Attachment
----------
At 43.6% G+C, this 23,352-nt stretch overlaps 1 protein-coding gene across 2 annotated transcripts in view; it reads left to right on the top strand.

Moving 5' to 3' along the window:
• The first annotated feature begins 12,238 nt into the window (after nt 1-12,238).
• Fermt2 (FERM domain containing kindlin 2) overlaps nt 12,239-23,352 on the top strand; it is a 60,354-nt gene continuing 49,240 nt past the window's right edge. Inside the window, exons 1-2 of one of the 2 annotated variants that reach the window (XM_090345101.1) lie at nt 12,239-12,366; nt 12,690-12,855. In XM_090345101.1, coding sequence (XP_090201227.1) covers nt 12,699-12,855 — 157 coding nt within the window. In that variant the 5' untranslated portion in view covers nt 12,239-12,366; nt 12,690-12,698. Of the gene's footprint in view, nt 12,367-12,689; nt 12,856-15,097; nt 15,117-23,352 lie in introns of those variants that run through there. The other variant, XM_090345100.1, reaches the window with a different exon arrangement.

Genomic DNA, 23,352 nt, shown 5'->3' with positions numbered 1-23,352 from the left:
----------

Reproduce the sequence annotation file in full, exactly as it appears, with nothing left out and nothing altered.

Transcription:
At 43.6% G+C, this 23,352-nt stretch overlaps 1 protein-coding gene across 2 annotated transcripts in view; it reads left to right on the top strand.

Moving 5' to 3' along the window:
• The first annotated feature begins 12,238 nt into the window (after nt 1-12,238).
• Fermt2 (FERM domain containing kindlin 2) overlaps nt 12,239-23,352 on the top strand; it is a 60,354-nt gene continuing 49,240 nt past the window's right edge. Inside the window, exons 1-2 of one of the 2 annotated variants that reach the window (XM_090345101.1) lie at nt 12,239-12,366; nt 12,690-12,855. In XM_090345101.1, coding sequence (XP_090201227.1) covers nt 12,699-12,855 — 157 coding nt within the window. In that variant the 5' untranslated portion in view covers nt 12,239-12,366; nt 12,690-12,698. Of the gene's footprint in view, nt 12,367-12,689; nt 12,856-15,097; nt 15,117-23,352 lie in introns of those variants that run through there. The other variant, XM_090345100.1, reaches the window with a different exon arrangement.

Genomic DNA, 23,352 nt, shown 5'->3' with positions numbered 1-23,352 from the left: